Immigrant Integration and Community Cohesion
At the local level, local law enforcement professionals are overwhelmingly against proposals that require them to enforce federal immigration law. Their view is that local enforcement of immigration undermines community trust built between a local police force and members of the local community. For example, the Major Cities Chiefs Police Association has expressed that Congressional proposals such as the SAFE Act would “undermine the trust and cooperation between police officers and immigrant communities, which are essential elements of community-oriented policing.” Such measures would “result in fear and distrust of local police,” damaging their efforts to prevent crime and weakening their ability to “apprehend those who prey upon the public. Moreover, it would divert scarce resources away from the core mission of local police—to create safer communities.” Local enforcement of federal immigration law has been shown to lead to immigrants withdrawing from public life, damaging immigrants’ engagement with the broader community. Additionally, when immigrant consumers stay at home, local businesses are negatively impacted by their absence. All of these actions result in barriers imposed for local immigrant integration initiatives.
The culture of enforcement infrastructure and spending within the immigration system harms family unity. Because family unity is harmed, immigrant integration, and subsequently community cohesion are also harmed. As Cecilia Menjívar (Arizona State University) and Leisy Abrego (UCLA) describe, “the family, the workplace, and the school are the key social institutions that gave previous waves of immigrants a strong foothold in this country, allowing their children and their children’s children to prosper. We know that today’s immigrants are already integrating into public life—learning English, going to school, and buying homes, among other things.” Furthermore, “when everyone living in the United States is able to fully integrate, our communities are better off. A more thorough process of immigrant integration will result in: more upward mobility over time, more educational opportunities to train the workforce of tomorrow, a stronger sense of belonging, greater investment in the collective future of the country, and a more cohesive society.”
The growing list of cities, counties, metropolitan regions, and states planning and implementing immigrant integration initiatives—places seeking to attract, welcome, and retain immigrants to their communities—are working against the grain of an outdated system that is literally ripping families apart. Efforts to encourage and facilitate immigrant integration at the local level are hindered by an archaic and labyrinthine immigration system with a large focus on enforcement, detention, and deportation.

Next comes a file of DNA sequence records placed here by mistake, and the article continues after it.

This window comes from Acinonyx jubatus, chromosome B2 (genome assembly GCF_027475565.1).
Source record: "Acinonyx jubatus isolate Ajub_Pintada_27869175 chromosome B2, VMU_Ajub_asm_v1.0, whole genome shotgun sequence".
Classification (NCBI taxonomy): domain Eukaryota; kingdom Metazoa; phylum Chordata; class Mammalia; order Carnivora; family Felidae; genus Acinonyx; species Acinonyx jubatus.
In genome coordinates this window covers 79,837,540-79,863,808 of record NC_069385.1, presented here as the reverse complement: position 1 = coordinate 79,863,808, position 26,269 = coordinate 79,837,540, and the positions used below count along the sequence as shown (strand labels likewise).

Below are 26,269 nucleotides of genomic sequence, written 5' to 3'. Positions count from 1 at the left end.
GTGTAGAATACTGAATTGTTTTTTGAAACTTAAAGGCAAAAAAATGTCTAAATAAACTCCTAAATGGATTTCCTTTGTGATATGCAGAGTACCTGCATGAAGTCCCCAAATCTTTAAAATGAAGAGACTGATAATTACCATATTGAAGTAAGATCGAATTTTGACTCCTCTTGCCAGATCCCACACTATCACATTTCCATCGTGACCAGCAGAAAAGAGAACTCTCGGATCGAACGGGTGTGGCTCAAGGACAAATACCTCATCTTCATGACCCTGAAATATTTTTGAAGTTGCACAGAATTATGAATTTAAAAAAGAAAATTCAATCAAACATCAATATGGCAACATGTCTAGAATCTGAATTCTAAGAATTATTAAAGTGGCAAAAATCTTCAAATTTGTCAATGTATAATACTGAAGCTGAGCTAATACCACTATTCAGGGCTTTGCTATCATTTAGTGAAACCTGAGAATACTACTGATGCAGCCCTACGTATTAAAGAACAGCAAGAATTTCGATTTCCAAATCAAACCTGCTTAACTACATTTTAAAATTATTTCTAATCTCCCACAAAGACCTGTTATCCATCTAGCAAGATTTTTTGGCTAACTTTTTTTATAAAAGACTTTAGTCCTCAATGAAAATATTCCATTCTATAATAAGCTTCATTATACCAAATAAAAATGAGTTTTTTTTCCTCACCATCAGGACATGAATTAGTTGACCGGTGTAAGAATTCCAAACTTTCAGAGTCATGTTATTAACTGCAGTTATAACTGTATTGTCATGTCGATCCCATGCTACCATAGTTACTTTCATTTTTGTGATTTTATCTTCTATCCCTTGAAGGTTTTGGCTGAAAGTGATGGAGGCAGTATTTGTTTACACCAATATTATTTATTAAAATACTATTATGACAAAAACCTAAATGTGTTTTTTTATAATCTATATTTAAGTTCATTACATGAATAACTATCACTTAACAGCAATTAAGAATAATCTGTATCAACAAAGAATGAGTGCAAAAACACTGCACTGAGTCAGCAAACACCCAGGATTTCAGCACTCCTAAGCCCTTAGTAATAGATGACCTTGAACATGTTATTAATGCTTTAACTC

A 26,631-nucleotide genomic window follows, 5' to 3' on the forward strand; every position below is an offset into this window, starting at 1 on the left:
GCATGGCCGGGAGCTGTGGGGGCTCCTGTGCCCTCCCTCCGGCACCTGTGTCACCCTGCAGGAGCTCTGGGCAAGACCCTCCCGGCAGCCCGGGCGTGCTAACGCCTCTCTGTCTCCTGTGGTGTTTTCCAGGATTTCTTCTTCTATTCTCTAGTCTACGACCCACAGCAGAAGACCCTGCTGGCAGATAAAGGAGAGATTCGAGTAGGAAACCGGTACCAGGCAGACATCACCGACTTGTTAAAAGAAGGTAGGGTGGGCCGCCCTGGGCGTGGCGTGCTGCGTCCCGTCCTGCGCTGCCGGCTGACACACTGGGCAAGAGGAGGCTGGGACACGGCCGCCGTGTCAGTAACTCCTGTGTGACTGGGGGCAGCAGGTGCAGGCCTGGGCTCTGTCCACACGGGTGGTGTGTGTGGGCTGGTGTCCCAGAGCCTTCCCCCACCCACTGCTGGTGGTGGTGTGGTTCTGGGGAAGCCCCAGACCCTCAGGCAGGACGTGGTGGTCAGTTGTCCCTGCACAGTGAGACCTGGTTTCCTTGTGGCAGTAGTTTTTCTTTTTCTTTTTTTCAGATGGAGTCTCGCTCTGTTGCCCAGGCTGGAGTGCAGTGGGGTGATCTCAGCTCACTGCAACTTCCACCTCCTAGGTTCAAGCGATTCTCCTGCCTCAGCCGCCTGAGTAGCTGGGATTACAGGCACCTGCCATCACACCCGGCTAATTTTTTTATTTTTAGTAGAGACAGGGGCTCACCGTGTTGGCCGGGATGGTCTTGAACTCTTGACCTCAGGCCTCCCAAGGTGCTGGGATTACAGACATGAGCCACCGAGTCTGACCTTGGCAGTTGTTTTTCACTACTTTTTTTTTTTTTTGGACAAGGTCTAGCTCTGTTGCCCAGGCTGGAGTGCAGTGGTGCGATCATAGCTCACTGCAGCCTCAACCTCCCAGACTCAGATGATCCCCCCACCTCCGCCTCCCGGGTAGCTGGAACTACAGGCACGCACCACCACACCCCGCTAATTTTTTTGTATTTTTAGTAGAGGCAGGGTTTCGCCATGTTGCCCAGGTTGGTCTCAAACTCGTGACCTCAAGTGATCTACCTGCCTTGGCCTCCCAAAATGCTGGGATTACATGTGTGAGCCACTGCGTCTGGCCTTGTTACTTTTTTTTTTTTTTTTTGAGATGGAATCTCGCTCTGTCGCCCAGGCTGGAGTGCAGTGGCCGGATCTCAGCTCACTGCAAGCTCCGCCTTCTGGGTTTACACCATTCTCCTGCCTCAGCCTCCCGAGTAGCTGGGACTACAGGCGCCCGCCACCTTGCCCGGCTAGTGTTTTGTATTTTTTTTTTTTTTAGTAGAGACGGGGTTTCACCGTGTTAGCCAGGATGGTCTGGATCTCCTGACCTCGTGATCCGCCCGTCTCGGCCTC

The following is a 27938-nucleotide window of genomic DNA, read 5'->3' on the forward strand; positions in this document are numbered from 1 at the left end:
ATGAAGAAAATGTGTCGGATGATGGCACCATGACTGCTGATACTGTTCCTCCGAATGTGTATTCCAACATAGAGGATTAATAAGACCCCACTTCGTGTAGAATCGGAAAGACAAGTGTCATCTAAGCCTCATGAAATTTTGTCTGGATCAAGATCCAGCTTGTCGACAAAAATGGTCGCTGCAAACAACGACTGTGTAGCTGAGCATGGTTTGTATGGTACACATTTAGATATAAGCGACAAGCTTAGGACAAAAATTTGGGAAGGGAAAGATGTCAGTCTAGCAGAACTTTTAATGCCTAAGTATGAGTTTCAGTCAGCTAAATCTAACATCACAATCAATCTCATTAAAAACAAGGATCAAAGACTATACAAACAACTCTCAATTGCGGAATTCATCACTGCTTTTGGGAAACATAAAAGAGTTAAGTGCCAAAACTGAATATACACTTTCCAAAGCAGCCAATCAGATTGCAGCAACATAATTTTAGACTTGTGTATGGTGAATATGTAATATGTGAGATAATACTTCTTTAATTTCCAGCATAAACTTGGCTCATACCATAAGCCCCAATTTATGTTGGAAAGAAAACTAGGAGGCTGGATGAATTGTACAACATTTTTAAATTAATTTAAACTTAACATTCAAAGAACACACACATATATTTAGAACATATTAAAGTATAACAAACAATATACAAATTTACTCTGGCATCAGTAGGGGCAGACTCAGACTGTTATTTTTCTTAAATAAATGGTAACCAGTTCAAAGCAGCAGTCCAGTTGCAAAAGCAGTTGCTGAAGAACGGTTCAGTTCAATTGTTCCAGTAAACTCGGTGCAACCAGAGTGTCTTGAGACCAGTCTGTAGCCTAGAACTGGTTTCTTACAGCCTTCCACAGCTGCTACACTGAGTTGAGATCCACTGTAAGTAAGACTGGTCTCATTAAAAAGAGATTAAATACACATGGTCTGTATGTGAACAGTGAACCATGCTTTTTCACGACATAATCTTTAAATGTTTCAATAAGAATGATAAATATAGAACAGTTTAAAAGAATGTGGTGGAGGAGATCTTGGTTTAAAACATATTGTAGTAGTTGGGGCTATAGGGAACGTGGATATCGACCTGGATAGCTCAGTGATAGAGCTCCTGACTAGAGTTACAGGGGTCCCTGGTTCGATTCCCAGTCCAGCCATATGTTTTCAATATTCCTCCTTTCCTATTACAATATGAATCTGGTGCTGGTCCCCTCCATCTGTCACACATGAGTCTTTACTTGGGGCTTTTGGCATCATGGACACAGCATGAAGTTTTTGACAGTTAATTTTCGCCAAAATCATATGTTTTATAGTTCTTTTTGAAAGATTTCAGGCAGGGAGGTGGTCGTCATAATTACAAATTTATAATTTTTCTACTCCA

While the continued enforcement within a broken system harms families directly, the broader communities within which they live are also impacted. Integration strategies are therefore impeded. When immigrants and their families are split apart, or live with the fear that they may be separated because of a system based on a culture of enforcement rather than immigrant integration, regardless of their status, all people and communities lose out. And as Menjívar and Abrego note, “immigrants represent progress and the future well-being of U.S. society. But the confluence of immigration enforcement, fear of today’s enforcement strategies, and a general stigma of immigration status…has the potential to hinder the incorporation of generations of immigrants.”
In 2012, Sociologist Matthew Lee, referring to a 1998 chapter by sociologists John Hagan and Alberto Palloni, suggests that communities and the country as a whole would be better served by “finding ways to preserve, protect, and promote the social capital that immigrants bring to their experience in the United States, rather than overemphasize issues of crime and punishment.” Lee reiterates Hagan and Palloni’s argument that “a focus on crime is a distraction from the more important policy question of how to support the substantial social capital that immigrants bring to this country. Immigrants have breathed new life into many areas where they have settled and often (not always) have reduced crime rates as an added bonus. ” An immigration system that encourages and supports immigrant integration nationally and locally will help strengthen communities, cities, and metropolitan areas. If comprehensive immigration reform becomes a reality, in coming years, hopefully more families will be able to celebrate Christmas and other holidays together.
The Whole Truth about Immigration Detention. 2013. Washington, D.C.: Detention Watch Network.
Judy Greene and Sunita Patel. 2007. The Immigrant Gold Rush: The Profit Motive Behind Immigrant Detention. Geneva, Switzerland: United Nations Special Rapporteur on the Rights of Migrants.
Matthew T. Lee. 2013. “The Need for Social Policies that Support the Revitalizing Effects of Immigration Rather than Law Enforcement Initiatives that Assume Disproportionate Immigrant Criminality.” Criminology and Public Policy 12, 2: 277-282.
Doris Meissner, Donald M. Kerwin, Muzaffar Chishti, and Claire Bergeron. 2013. Immigration Enforcement in the United States: The Rise of a Formidable Machinery. Washington, D.C.: Migration Policy Institute.
Cecilia Menjívar and Leisy Abrego. 2012. Legal Violence in the Lives of Immigrants: How Immigration Enforcement Affects Families, Schools, and Workplaces. Washington, D.C.: Center for American Progress.
Michael Tan. 2011. Locked Up Without End: Indefinite Detention of Immigrants Will Not Make America Safer. Washington, D.C.: Immigration Policy Center.
Two Systems of Justice: How the Immigration System Falls Short of American Ideals of Justice. 2013. Washington, D.C.: Immigration Policy Center.